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The cost of popular toys has given Brian Levandowski, 8, an early education about money.

Kids today "are taught earlier about money and how important it is and how things you see on TV aren't always what they are," says his mother, Kim Levandowski.

The result is that Brian understands a lot more about purchasing decisions than the kids his mother remembers, including herself. "When I was a kid and couldn't have something, I'd whine. He doesn't whine; he understands," she adds.

Brian gets his exposure to the newest toys through TV spots and catalogs. He has a weekly allowance and Mrs. Levandowski tries to drive home the idea of saving money for bigger purchases in the future. But it doesn't always work.

"Sometimes I let him buy things that aren't really worth it ... so he'll learn and not just think I'm being the meanest mother when I say no," she says.

Brian concedes he sometimes gets annoyed when he buys a toy that breaks in two weeks.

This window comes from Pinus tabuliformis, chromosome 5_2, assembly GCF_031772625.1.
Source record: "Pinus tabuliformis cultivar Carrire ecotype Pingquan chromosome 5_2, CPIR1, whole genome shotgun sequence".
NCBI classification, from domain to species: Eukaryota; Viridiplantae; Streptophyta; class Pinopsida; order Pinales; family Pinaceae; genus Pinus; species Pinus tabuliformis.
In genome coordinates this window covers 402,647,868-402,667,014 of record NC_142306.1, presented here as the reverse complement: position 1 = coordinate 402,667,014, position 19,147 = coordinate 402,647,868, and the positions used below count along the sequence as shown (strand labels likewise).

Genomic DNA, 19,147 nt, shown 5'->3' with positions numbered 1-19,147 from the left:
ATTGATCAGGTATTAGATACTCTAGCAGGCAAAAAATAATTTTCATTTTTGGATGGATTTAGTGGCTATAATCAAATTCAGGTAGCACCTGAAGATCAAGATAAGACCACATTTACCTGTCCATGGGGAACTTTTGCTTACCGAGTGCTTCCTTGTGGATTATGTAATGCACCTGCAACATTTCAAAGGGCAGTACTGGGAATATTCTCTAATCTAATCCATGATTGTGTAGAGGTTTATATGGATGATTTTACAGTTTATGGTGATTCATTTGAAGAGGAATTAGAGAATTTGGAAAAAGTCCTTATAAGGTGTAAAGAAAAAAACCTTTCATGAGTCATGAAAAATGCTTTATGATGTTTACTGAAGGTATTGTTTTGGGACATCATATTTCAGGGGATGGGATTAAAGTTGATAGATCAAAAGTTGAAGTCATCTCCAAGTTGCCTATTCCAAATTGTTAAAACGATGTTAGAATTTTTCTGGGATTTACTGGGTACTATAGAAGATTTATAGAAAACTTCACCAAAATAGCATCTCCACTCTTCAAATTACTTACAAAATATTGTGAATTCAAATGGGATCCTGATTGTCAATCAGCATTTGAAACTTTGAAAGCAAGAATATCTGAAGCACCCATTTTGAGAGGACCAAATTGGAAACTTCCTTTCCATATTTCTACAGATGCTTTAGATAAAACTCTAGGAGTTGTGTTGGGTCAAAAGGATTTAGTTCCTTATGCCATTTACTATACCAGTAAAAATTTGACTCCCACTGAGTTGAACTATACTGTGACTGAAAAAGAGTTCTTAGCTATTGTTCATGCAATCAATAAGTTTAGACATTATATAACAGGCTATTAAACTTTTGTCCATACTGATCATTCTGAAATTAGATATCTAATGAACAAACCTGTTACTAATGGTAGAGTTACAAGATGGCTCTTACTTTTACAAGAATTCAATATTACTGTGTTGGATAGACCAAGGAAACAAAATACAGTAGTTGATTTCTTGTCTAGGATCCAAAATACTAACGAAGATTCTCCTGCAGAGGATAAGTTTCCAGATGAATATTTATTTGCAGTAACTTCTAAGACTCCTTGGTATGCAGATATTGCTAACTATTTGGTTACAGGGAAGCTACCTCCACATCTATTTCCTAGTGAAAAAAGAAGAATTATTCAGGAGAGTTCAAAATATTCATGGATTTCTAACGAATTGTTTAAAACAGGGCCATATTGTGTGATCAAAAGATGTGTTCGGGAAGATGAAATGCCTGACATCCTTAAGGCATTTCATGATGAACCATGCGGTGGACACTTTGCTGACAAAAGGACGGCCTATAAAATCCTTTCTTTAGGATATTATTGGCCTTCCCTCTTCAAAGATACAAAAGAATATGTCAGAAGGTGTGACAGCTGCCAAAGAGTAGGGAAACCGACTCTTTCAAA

Mrs. Levandowski doesn't see ads as complete put-ons but wishes marketers could be more upfront about their products. She and her husband, Kenneth, bought Brian a Nintendo Game Boy but didn't realize how expensive game cartridges and accessories would be.

The Levandowskis recently returned a light unit when they learned it wouldn't run without its own battery pack, separate from the one that runs the Game Boy.

Advertisers could make parents' jobs easier by making the purchasing options for such toys more clear, but the decision ultimately lies with the parent, Mrs. Levandowski agrees.

"They have a responsibility not to make it really misleading, but they're trying to sell a product. So I think it's up to the parents to make their children understand that this is a commercial, and this is what commercials are all about," she says.

She tries to explain the whys of her decisions to Brian. He gets the message. Mom's main rule about wanting what he sees on TV is, "Sometimes I can't buy it; it costs too much."

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